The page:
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Animal Migration

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Flying through hurricane central: impacts of hurricanes on migrants with a focus on monarch butterflies

Leslie Ries / Naresh Neupane / Kristen A. Baum / Elise F. Zipkin
Published Online: 2018-12-13 | DOI: https://doi.org/10.1515/ami-2018-0010


Hurricanes are becoming more frequent and intense, so understanding the consequences for biodiversity, including migratory species, has become critical. Studies suggest that migrants may avoid most of the direct harm of hurricanes by shifting their flight trajectories to less-impacted regions, but the majority of this research has focused on birds. We review the literature on migratory bird responses to hurricanes and also describe other taxa likely to be affected. We then focus on the monarch butterfly (Danaus plexippus), whose fall migratory pathway goes through Texas during hurricane season. Like birds, monarchs may be able to avoid direct damage from hurricanes. However, it may be more important to determine how they respond to shifts in availability of critical resources during migration. In fall, when a storm-triggered flush of out-of-season vegetation growth is especially likely, hurricanes could reasonably cause indirect impacts that could be positive (increased nectar) or negative (out-of-season host plants that could disrupt migration), or both. The monarch butterfly is an especially good target for this research because of its distinct migratory phases, the importance of hurricane-impacted zones to its annual cycle, and the large quantity of data available through an extensive network of citizen science programs.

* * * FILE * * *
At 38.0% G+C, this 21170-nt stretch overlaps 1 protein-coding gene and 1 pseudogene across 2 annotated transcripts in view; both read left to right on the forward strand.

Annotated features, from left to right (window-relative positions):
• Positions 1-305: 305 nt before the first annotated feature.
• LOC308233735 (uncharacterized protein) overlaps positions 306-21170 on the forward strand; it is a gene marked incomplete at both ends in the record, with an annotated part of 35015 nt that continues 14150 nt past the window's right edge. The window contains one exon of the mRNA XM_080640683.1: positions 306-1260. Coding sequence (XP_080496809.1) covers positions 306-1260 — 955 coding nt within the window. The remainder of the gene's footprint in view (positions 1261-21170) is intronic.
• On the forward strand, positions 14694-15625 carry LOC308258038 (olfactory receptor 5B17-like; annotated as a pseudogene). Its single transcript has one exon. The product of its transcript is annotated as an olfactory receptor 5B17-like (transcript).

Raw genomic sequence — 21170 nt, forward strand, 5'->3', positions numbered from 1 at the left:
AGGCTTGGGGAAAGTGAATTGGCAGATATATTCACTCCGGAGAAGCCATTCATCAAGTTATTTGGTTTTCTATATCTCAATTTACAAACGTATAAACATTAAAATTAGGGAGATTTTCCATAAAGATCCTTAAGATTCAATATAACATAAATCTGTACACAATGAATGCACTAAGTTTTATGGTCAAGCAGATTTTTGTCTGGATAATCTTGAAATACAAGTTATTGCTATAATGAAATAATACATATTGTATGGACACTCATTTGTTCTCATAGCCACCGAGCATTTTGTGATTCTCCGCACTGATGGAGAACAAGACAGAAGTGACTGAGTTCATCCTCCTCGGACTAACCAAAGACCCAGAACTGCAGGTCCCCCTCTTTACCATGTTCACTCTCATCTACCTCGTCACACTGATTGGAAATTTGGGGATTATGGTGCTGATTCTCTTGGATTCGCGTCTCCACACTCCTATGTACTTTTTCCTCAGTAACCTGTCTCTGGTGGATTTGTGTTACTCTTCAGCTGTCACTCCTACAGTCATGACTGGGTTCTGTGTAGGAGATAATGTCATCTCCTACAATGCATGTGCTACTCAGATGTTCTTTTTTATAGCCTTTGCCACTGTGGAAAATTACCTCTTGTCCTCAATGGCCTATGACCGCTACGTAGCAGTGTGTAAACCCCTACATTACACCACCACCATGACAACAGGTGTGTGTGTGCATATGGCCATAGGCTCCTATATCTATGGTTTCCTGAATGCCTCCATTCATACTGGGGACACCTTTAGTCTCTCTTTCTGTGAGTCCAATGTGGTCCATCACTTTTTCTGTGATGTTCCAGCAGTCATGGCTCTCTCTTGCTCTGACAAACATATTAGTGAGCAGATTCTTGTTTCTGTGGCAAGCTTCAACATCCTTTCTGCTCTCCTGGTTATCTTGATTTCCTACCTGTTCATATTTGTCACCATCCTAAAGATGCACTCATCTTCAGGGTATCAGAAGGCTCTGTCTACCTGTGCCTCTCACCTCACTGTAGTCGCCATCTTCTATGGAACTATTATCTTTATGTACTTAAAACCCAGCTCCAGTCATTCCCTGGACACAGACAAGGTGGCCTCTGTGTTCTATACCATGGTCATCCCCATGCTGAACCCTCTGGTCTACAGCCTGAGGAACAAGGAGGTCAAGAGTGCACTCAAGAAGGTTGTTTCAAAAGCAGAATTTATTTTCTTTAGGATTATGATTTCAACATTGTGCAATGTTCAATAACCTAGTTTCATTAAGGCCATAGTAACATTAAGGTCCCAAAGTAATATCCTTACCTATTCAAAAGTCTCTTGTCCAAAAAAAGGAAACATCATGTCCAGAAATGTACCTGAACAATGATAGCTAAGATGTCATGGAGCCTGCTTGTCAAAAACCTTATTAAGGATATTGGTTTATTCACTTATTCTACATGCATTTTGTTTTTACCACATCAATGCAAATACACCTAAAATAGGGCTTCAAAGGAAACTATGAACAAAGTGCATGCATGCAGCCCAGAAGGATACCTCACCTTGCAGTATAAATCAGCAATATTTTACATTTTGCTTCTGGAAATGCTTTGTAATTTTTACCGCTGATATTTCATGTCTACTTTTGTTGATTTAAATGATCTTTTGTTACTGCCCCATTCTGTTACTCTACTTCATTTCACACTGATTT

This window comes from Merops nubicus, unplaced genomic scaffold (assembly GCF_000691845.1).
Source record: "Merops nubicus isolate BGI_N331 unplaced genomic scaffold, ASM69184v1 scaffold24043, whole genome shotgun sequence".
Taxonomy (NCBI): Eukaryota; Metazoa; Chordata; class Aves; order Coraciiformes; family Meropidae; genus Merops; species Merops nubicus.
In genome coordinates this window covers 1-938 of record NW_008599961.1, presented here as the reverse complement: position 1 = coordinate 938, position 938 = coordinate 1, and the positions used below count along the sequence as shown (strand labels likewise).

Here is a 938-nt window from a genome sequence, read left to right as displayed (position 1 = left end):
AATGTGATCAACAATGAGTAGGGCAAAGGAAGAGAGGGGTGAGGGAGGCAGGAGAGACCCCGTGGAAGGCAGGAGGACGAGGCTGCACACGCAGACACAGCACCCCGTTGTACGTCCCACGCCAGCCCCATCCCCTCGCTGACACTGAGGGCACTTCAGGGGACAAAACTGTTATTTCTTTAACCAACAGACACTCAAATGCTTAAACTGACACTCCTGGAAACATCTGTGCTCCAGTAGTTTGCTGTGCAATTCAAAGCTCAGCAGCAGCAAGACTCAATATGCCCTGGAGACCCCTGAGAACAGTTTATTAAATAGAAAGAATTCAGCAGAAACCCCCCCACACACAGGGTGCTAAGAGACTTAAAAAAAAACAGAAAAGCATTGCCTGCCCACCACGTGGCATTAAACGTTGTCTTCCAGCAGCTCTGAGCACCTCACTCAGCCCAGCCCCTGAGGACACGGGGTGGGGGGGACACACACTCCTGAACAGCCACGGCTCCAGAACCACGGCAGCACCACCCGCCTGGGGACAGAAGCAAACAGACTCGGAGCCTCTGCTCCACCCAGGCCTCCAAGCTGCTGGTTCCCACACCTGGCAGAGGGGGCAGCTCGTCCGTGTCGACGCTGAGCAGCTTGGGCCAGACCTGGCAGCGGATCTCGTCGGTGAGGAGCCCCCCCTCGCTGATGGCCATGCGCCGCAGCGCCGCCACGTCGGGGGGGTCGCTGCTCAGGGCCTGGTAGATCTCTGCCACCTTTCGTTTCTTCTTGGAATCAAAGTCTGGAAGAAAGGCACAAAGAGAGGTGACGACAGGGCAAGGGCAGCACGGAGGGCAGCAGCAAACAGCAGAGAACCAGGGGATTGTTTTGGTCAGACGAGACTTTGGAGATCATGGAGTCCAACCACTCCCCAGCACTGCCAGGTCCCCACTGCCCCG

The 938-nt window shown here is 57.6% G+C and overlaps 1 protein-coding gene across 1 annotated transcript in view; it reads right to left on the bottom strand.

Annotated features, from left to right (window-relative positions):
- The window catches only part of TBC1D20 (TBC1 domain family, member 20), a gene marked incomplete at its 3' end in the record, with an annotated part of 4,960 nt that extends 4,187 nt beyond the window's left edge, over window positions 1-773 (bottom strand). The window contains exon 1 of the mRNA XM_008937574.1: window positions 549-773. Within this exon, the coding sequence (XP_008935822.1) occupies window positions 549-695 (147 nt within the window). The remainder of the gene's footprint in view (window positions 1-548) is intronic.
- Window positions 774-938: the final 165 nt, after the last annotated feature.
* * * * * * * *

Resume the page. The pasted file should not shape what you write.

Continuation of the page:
This article offers supplementary material which is provided at the end of the article.

Keywords: Extreme weather; hurricanes; migration; monarchs; lepidoptera; bats; birds; dragonflies; insects


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About the article

Received: 2018-07-18

Accepted: 2018-10-14

Published Online: 2018-12-13

Published in Print: 2018-12-01

Citation Information: Animal Migration, Volume 5, Issue 1, Pages 94–103, ISSN (Online) 2084-8838, DOI: https://doi.org/10.1515/ami-2018-0010.

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© by Leslie Ries, et al., published by De Gruyter. This work is licensed under the Creative Commons Attribution-NonCommercial-NoDerivatives 4.0 License. BY-NC-ND 4.0

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